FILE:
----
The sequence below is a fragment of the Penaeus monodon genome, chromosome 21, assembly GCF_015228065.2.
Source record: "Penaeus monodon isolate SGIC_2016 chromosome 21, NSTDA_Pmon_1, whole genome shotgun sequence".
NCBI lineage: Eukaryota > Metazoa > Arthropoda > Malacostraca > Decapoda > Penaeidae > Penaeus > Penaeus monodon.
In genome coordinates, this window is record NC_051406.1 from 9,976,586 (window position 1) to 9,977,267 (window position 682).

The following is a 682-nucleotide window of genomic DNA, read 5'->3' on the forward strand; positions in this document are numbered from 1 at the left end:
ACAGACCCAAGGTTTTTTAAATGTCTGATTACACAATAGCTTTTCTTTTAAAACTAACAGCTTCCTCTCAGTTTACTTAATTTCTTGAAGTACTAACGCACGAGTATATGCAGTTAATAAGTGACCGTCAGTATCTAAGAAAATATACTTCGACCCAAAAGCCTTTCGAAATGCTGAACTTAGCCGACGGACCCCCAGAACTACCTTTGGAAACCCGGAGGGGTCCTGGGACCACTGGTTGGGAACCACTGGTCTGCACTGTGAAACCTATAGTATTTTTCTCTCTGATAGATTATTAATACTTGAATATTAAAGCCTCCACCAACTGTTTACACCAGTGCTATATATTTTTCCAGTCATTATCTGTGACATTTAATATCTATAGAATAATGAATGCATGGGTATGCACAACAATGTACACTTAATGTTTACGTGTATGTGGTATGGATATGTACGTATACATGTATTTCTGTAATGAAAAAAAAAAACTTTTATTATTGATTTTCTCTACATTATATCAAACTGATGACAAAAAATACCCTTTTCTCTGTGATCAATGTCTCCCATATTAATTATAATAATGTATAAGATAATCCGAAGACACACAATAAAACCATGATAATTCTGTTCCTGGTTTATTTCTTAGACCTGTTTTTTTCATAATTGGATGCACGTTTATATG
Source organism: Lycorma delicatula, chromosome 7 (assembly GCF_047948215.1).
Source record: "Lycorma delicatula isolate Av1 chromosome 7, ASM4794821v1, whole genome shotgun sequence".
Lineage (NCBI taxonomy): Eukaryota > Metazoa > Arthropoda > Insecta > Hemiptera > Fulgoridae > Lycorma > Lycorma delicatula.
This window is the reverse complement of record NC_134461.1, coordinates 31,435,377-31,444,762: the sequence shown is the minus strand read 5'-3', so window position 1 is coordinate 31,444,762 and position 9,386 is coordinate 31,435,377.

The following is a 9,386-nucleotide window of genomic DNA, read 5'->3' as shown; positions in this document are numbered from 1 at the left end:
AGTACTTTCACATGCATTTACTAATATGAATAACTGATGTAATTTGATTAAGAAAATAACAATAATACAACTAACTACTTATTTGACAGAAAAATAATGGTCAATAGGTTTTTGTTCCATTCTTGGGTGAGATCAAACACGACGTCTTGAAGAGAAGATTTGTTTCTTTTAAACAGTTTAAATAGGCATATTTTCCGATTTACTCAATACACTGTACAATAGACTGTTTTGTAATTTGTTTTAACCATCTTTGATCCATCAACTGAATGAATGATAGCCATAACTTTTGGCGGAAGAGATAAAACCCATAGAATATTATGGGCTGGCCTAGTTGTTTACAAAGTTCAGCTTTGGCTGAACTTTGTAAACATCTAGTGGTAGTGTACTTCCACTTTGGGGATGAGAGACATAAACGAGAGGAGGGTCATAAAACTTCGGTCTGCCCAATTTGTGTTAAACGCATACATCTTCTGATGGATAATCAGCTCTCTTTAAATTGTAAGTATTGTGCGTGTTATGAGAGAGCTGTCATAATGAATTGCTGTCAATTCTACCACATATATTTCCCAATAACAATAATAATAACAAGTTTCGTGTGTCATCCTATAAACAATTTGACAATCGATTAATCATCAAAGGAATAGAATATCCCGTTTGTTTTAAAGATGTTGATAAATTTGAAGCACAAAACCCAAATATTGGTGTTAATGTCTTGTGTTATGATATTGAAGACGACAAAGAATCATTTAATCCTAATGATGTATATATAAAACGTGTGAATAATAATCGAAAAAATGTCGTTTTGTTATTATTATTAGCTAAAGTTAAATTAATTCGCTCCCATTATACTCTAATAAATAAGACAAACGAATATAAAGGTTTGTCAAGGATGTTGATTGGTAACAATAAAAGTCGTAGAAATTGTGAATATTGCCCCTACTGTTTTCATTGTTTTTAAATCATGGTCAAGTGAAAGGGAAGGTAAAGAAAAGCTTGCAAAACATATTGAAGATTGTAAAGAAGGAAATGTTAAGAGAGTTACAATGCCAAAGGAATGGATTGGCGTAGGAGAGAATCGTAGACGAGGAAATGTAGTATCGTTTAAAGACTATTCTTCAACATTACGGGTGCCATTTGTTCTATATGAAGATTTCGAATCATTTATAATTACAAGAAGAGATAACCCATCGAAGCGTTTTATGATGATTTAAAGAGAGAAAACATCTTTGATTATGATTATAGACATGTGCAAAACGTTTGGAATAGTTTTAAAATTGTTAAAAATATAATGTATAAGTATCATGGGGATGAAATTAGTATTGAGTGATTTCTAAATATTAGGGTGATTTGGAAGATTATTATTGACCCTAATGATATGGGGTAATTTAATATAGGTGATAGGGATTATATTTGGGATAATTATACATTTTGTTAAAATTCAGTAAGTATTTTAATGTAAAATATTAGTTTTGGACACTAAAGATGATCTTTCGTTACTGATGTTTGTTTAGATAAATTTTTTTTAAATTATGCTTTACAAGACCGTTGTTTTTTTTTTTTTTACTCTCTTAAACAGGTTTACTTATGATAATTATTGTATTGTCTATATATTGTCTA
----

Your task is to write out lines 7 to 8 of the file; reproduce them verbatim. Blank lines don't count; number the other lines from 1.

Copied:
Source organism: Lycorma delicatula, chromosome 7 (assembly GCF_047948215.1).
Source record: "Lycorma delicatula isolate Av1 chromosome 7, ASM4794821v1, whole genome shotgun sequence".